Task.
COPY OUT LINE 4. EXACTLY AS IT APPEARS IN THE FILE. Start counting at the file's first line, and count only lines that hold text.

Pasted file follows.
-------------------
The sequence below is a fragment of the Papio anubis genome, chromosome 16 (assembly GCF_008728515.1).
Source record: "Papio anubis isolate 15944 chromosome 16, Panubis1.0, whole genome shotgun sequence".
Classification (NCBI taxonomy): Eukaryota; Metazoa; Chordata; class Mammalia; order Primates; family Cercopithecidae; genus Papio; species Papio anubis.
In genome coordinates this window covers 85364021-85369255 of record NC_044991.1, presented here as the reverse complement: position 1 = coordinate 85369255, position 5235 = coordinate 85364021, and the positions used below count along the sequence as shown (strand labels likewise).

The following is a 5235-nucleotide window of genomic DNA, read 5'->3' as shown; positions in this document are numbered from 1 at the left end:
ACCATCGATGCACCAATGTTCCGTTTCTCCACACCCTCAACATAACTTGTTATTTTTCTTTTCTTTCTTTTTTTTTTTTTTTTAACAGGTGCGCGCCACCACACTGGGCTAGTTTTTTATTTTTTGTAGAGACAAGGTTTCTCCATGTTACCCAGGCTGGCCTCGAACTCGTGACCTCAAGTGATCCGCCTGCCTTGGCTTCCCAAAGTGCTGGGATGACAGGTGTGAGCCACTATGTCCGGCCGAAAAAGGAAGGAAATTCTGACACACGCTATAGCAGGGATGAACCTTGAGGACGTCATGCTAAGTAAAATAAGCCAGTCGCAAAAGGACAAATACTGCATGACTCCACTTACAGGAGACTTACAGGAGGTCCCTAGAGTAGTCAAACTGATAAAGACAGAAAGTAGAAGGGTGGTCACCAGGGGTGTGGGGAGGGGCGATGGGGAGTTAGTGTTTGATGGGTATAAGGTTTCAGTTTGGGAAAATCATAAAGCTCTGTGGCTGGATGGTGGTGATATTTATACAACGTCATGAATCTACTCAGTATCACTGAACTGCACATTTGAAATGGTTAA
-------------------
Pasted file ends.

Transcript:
In genome coordinates this window covers 85364021-85369255 of record NC_044991.1, presented here as the reverse complement: position 1 = coordinate 85369255, position 5235 = coordinate 85364021, and the positions used below count along the sequence as shown (strand labels likewise).